Smog of War
It seems that the death toll will be substantially lower than initially feared, though obviously we shouldn't minimise the horror on this account.
Sections of the Muslim "community" are expressing concerns that they may be victimised on account of yesterday's attacks. The MAB can, as always, kiss my arse, but it's a legitimate concern and one of the priorities of the government should be to ensure that innocent British citizens are not intimidated or victimised as a result of what happened yesterday. An increased uniformed police presence in heavily Muslim areas might well be appropriate over the next few days, along with regular communications with the locals to attempt to relieve any feeling of marginalisation - though whether the manpower is available for this I don't know. I hope very strongly that the British public will emulate their American cousins and that blanket revenge attacks and whatnot will be restricted to a few arseholes who can be swiftly rounded up and put away (I imagine the BNP will see this as a good opportunity to make mischief).
It will be interesting to see how this has an impact on relations with British Muslims. I think it is a perfectly plausible possibility that the attacks will act as a wakeup call to many Muslims who have been sitting on the fence or resentful of the security services. It is quite possible that one of the results of yesterday will be, ironically, a substantial increase in Humint coming to the security services from within Islaic areas as long as we do not overreact initially.
The government needs to make some things very clear, probably behind closed doors. First of all, we are all in it together. We need their help to conduct effective intelligence led operations. But they also need our help. The government should go to great lengths to calm and to reassure and should plough resources into making sure that law-abiding Muslims don't suffer as a result of their violent minority but they should make clear that in the event of slack co-operation and another attack there may be a limit to what they can do in the face of the British public's ire. It should be made abundantly clear that active co-operation is in the best interests of British Muslims. This is not Iraq, Malaya or Vietnam, where co-operation with the security forces could well mean that people come out of the undergrowth at night and burn your village down. We can provide security. This is our country. There is no excuse for non-cooperation, collective silences and no-go areas. None. We need the skillful employment of both carrot and stick here, in the most discrete manner possible.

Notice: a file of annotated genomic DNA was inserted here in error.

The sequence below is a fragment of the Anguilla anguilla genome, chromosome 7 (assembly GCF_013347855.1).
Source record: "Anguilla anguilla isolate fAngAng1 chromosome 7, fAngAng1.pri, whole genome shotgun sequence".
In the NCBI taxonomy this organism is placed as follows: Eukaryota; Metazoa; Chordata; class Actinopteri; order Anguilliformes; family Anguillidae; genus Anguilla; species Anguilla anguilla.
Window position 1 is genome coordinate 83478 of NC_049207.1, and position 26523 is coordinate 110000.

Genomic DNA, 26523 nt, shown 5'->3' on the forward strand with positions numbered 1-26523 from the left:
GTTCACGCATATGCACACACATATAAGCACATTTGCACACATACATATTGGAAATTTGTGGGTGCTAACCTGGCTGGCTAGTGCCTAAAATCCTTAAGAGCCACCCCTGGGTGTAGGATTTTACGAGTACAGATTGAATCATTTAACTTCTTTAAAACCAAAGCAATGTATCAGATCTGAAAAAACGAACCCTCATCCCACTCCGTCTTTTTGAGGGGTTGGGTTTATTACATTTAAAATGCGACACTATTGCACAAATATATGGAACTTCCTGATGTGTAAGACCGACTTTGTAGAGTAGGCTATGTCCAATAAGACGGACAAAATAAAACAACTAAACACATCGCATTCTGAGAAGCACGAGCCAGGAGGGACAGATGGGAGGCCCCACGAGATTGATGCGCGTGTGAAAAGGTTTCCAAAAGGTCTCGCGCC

On the broader issues raised by the attack, uncertainty rules. Or, at least, it should. Commentary that has emerged in the past 24 hours, ranging from the Guardian (the predictable screed by Tariq "Ho Chi Minh is going to win!" Ali and boilerplate by everyone else) to the National Review (at least 9 articles dealing with London so far and not a looker in the crowd), has been almost unversally weak. I've already criticised the Belmont Club where Wretchard, who is very smart but who makes something of a speciality out of conjuring concrete certainty where it doesn't exist, presumed within hours of the attacks to provide not only a lesson (al Qaeda is on the ropes) but the cause from which that lesson came (why, Iraq, of course). Not that this criticism should be confined to the Right - on the Left there are, of course, numerous people for whom the conceit that this attack is linked to our presence in Iraq and that it's the Prime Minister's fault is set in polished marble. Not that any of these assertions are implausible. It's quite possible that the terrorists are on the ropes. It's possible that they are on the rope because of Iraq. It's also possible that we'd never have been attacked had we not gone into Iraq.